Reitz points out that the biggest impact might be felt in the way teams draft Russian players. Many people believe that the Washington Capitals landed one of the steals of the NHL Draft when they chose Evgeny Kuznetsov, but others wonder if players of his caliber will tolerate the league-enforced rookie minimum contracts (and there’s also some concerns about character, but that’s a whole other discussion).

It’s been an interesting give-and-take between the NHL and the mysterious-yet-sporadically-deep-pocketed KHL. Without a solid transfer agreement, there will be worries from the North American side that they’ll throw a high draft pick away on a gamble who will never play for their team.

While Radulov hints that he might come back to the NHL (and the Predators, for their part, are being PR-friendly by implying that the door isn’t closed for his return), the damage has been done. Teams will be weary of drafting a young Russian player until a transfer agreement is put in place. In that way, Radulov is one of the NHL’s most prominent recent trendsetters.

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    Early thoughts – and praise – for Capitals landing Kevin Shattenkirk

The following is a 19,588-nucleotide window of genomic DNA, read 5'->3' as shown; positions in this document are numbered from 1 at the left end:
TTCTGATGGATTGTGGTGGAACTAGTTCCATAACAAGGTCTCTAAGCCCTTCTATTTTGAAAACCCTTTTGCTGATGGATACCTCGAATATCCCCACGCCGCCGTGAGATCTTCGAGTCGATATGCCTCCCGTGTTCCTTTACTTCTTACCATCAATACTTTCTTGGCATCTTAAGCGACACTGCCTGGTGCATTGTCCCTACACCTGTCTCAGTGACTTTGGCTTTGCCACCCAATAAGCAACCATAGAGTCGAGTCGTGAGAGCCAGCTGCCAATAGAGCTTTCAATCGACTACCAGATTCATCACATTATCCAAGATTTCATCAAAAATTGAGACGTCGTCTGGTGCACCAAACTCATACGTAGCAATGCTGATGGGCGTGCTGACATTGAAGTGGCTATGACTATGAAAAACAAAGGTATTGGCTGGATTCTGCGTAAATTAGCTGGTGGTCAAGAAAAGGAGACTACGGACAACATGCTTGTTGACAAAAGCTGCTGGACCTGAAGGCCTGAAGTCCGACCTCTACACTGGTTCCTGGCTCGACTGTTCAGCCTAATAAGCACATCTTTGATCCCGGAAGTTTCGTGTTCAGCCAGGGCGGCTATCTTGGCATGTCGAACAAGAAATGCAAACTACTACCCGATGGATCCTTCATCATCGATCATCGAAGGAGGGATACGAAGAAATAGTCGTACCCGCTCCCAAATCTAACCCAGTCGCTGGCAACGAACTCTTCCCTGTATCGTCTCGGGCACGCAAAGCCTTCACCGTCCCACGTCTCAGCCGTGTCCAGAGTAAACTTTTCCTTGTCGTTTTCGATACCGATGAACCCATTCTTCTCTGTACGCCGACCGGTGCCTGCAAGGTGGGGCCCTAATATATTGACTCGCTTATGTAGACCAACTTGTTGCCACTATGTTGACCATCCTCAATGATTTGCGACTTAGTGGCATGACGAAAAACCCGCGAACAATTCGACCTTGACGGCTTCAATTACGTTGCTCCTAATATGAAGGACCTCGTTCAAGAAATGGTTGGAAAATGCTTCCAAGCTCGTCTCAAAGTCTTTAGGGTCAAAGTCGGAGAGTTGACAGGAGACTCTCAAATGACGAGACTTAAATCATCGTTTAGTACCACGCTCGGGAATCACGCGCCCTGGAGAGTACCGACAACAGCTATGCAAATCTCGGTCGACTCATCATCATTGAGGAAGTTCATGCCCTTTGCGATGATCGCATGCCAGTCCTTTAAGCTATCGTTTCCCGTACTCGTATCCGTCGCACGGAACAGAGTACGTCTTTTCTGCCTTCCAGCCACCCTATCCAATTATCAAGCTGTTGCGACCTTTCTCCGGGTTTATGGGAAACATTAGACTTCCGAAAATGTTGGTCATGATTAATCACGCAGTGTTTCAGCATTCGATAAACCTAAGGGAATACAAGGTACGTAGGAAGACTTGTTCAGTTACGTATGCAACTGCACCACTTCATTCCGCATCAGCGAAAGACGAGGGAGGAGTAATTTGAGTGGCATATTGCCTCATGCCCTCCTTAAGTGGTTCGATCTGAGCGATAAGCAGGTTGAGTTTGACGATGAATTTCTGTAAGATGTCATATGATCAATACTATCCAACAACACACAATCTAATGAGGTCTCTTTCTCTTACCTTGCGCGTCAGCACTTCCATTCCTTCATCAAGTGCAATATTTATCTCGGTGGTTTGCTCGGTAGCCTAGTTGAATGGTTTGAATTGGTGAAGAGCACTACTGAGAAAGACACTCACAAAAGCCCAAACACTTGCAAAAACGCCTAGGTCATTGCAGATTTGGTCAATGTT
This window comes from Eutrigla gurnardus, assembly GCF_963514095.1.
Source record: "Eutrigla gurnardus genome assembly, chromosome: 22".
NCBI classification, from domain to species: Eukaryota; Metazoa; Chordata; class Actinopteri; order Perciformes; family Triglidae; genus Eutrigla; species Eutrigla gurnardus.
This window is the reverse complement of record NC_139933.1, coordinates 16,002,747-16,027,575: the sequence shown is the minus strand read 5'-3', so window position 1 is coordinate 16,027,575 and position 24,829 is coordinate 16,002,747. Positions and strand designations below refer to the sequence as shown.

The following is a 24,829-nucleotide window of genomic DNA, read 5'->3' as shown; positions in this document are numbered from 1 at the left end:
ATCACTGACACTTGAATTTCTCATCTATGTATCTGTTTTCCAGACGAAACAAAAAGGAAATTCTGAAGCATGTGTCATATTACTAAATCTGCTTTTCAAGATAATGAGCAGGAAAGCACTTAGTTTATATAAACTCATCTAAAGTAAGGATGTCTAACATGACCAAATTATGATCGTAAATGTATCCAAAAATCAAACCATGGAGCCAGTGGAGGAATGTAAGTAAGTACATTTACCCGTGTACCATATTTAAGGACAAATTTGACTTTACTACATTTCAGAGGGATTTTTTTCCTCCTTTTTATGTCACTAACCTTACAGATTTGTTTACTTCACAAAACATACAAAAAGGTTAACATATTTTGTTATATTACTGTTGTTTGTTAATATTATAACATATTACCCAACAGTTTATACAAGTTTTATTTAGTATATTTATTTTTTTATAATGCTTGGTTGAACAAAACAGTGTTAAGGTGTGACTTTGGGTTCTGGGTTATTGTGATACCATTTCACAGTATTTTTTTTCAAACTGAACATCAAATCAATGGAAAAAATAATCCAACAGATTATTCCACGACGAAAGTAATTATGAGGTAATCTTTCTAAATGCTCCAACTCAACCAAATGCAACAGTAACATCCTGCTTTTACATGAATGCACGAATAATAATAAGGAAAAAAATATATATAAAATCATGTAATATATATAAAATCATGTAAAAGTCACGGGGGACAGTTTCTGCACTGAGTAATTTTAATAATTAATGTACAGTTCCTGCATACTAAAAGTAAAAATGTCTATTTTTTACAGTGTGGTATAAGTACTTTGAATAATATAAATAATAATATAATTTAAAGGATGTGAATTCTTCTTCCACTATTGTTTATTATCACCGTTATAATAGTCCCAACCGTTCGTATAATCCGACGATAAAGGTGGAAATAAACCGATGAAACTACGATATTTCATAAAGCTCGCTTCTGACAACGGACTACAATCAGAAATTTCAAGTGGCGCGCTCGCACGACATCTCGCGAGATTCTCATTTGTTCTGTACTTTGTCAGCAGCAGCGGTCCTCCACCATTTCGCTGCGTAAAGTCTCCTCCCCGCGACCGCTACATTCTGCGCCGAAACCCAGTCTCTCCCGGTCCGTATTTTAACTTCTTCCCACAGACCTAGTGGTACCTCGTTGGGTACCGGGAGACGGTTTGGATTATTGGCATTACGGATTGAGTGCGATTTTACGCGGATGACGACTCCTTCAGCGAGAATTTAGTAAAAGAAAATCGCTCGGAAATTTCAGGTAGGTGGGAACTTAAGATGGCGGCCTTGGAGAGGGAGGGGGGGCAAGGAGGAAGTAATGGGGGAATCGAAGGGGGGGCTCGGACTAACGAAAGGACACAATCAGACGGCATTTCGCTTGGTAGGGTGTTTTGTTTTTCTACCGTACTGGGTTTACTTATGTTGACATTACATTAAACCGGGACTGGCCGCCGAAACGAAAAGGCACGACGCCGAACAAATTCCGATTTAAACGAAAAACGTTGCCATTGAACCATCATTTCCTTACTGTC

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    Jaws dropped around the hockey world when news broke that the Washington Capitals landed Kevin Shattenkirk in a blockbuster trade. Heads were then scratched as people tried to make sense of the “conditions” of a conditional second-rounder involved in the move.

    With a little time for the smoke to clear and with the assets revealed, here are some scattered thoughts.

    PHT will likely cover more of the fallout on Tuesday and beyond, though, so stay tuned.

    Brian MacLellan deserves consideration as a top GM

    Judging an executive can be really tricky; while a GM of the Year award is easy to justify, it’s also easy to mock. Even the best managers inherit a roster (aside from MacLellan’s predecessor George McPhee, who will build one in Vegas), so you have to credit some successes to the guy who came before.